In 1985, the United Kingdom outlawed the female circumcision practice of "sunna," a Somali word that means the removal of the head of a clitoris. Despite the ban, the British Medical Association estimates that up to 4,000 girls are still genitally mutilated each year.
There should be fewer such operations in 2001. A British physician who was caught in 1997 offering to perform circumcisions was last month expelled from the medical register.
While practicing in Manchester, Dr. Abdul Ahmed was approached by a Somali woman named Amena. She had been circumcised herself as a girl, and told the doctor she wanted the "sunna" procedure done on her daughter, as well as two daughters of friends. Ahmed, 63, told the woman he could circumcise her daughter that day at his home for 50 pounds. When she asked about the other two girls, Ahmed said: "I can do the circumcision and the stitch, because they are older." In the Somali community, the "stitch" refers to a practice of cutting away the female external genitalia, including part of the labia. To Ahmed, this wasn't a grisly and unethical procedure, it was just business.
What Ahmed hadn't anticipated was that in Amena's handbag was concealed a videotape camera. The entire conversation was being recorded, and provided evidence of serious professional misconduct. Ahmed soon found himself standing before a disciplinary hearing of the General Medical Council. According to the Guardian newspaper, the committee's chairman, Denis McDevitt, was not pleased.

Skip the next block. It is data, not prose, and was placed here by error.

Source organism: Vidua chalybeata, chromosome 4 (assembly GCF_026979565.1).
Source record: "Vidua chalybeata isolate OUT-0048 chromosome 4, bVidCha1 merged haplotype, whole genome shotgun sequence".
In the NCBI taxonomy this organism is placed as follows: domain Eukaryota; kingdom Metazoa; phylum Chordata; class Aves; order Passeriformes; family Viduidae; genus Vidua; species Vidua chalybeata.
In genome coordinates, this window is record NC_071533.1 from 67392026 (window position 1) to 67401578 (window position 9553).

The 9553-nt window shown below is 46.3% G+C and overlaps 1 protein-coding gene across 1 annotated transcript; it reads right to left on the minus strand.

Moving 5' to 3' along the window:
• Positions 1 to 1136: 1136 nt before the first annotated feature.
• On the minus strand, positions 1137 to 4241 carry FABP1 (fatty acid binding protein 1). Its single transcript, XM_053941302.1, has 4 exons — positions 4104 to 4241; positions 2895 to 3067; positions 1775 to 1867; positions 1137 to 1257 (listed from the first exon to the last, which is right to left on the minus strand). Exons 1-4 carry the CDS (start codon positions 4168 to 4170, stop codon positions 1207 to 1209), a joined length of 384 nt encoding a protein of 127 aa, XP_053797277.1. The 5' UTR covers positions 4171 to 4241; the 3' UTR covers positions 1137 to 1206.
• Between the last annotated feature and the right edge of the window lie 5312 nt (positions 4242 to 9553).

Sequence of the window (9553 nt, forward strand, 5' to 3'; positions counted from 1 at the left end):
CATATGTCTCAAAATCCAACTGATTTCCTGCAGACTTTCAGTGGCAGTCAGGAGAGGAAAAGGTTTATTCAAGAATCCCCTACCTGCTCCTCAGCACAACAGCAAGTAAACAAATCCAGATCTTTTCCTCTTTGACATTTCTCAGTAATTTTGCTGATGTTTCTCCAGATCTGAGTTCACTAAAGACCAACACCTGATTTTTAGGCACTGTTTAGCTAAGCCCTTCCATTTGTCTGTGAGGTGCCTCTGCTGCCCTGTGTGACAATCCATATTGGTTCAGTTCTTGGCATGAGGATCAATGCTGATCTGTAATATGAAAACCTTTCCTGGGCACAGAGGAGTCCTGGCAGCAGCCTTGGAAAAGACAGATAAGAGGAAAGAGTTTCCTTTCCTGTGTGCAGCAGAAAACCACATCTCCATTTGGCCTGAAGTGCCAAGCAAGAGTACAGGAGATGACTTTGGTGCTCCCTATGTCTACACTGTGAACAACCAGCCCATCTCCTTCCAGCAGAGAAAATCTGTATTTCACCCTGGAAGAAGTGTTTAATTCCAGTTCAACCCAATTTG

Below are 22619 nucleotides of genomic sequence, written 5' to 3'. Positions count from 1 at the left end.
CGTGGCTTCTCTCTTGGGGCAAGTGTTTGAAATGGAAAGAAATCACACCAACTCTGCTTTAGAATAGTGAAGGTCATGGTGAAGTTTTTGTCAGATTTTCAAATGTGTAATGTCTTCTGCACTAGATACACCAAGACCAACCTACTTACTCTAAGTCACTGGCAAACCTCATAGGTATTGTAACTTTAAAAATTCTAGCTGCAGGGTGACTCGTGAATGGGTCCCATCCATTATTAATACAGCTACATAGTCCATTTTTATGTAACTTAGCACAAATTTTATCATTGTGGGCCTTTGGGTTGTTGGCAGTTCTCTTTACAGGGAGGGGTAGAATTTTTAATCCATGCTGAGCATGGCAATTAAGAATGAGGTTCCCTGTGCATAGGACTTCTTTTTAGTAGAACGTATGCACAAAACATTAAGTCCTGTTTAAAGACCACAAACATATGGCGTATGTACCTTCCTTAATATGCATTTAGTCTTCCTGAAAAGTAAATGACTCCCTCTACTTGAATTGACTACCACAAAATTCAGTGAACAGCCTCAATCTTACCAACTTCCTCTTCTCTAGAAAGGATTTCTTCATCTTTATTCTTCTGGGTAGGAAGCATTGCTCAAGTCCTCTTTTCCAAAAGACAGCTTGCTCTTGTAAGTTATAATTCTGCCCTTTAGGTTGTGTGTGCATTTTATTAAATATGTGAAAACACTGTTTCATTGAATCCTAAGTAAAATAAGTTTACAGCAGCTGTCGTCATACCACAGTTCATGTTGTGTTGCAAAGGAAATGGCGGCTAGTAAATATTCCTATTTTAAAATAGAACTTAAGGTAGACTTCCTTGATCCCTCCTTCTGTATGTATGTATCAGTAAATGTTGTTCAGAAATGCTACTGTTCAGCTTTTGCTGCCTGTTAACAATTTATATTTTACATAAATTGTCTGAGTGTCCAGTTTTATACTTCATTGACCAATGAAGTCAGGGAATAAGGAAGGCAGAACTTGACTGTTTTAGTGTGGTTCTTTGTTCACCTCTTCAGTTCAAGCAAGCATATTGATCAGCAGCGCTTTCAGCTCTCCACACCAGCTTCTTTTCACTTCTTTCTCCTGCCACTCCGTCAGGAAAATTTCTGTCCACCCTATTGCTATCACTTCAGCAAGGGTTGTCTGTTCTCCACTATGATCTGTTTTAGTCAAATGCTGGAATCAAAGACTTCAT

"The committee is appalled by the evidence they have heard of your offer to perform an abhorrent mutilation and illegal operation on female children," McDevitt told the doctor.
Ahmed, who now practices in Stoke Newington in north London, offered a variety of excuses as to why he was brought before a hearing.
"I told her [Amena] that I did not do female circumcision," he told the committee.
The group was not impressed, and so he then tried a different strategy: "Part of the tape when I tell her this is missing."
The GMC rejected that also.
Ahmed's attorney, Alan Jenkins, then claimed that Ahmed was hard of hearing and became confused, thinking that Amena was talking about circumcising young boys instead of girls.
Enough was enough. Finding nothing credible in Ahmed's flimsy excuses, the GMC chose to believe the police report and videotape evidence, and yanked the doctor's professional credentials. He has four weeks to appeal the decision.